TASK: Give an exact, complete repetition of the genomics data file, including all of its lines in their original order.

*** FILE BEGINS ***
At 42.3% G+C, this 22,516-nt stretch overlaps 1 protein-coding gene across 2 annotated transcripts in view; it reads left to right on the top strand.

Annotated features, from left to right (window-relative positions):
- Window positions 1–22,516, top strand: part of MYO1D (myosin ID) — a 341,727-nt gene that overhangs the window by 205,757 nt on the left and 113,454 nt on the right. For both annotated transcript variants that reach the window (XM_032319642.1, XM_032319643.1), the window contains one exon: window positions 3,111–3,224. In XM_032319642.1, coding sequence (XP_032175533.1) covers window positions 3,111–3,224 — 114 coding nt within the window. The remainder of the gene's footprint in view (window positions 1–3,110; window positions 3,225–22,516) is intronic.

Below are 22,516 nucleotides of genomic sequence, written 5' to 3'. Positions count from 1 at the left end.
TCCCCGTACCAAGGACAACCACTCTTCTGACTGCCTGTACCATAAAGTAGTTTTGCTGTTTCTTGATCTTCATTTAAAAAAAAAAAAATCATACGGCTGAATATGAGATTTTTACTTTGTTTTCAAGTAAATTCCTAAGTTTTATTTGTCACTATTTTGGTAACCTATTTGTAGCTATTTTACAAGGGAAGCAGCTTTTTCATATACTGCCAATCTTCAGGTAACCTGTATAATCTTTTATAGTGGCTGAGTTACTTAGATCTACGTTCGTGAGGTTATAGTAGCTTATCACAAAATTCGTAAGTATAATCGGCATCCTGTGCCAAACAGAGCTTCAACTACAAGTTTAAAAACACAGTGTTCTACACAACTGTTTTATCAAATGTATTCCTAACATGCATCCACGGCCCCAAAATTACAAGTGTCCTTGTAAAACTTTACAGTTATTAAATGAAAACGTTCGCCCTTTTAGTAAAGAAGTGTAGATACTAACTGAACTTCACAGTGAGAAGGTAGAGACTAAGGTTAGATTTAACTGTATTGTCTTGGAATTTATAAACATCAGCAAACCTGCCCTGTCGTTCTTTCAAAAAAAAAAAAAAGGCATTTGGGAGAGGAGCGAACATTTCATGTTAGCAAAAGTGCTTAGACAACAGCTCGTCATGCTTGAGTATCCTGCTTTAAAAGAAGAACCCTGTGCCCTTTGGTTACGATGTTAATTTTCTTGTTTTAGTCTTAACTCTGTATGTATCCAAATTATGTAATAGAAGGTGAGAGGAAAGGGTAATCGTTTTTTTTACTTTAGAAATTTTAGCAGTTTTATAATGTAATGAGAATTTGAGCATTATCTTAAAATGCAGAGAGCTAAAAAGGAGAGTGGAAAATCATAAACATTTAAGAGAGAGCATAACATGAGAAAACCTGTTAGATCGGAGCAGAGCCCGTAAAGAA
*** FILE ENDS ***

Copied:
At 42.3% G+C, this 22,516-nt stretch overlaps 1 protein-coding gene across 2 annotated transcripts in view; it reads left to right on the top strand.

Annotated features, from left to right (window-relative positions):
- Window positions 1–22,516, top strand: part of MYO1D (myosin ID) — a 341,727-nt gene that overhangs the window by 205,757 nt on the left and 113,454 nt on the right. For both annotated transcript variants that reach the window (XM_032319642.1, XM_032319643.1), the window contains one exon: window positions 3,111–3,224. In XM_032319642.1, coding sequence (XP_032175533.1) covers window positions 3,111–3,224 — 114 coding nt within the window. The remainder of the gene's footprint in view (window positions 1–3,110; window positions 3,225–22,516) is intronic.

Below are 22,516 nucleotides of genomic sequence, written 5' to 3'. Positions count from 1 at the left end.
TCCCCGTACCAAGGACAACCACTCTTCTGACTGCCTGTACCATAAAGTAGTTTTGCTGTTTCTTGATCTTCATTTAAAAAAAAAAAAATCATACGGCTGAATATGAGATTTTTACTTTGTTTTCAAGTAAATTCCTAAGTTTTATTTGTCACTATTTTGGTAACCTATTTGTAGCTATTTTACAAGGGAAGCAGCTTTTTCATATACTGCCAATCTTCAGGTAACCTGTATAATCTTTTATAGTGGCTGAGTTACTTAGATCTACGTTCGTGAGGTTATAGTAGCTTATCACAAAATTCGTAAGTATAATCGGCATCCTGTGCCAAACAGAGCTTCAACTACAAGTTTAAAAACACAGTGTTCTACACAACTGTTTTATCAAATGTATTCCTAACATGCATCCACGGCCCCAAAATTACAAGTGTCCTTGTAAAACTTTACAGTTATTAAATGAAAACGTTCGCCCTTTTAGTAAAGAAGTGTAGATACTAACTGAACTTCACAGTGAGAAGGTAGAGACTAAGGTTAGATTTAACTGTATTGTCTTGGAATTTATAAACATCAGCAAACCTGCCCTGTCGTTCTTTCAAAAAAAAAAAAAAGGCATTTGGGAGAGGAGCGAACATTTCATGTTAGCAAAAGTGCTTAGACAACAGCTCGTCATGCTTGAGTATCCTGCTTTAAAAGAAGAACCCTGTGCCCTTTGGTTACGATGTTAATTTTCTTGTTTTAGTCTTAACTCTGTATGTATCCAAATTATGTAATAGAAGGTGAGAGGAAAGGGTAATCGTTTTTTTTACTTTAGAAATTTTAGCAGTTTTATAATGTAATGAGAATTTGAGCATTATCTTAAAATGCAGAGAGCTAAAAAGGAGAGTGGAAAATCATAAACATTTAAGAGAGAGCATAACATGAGAAAACCTGTTAGATCGGAGCAGAGCCCGTAAAGAA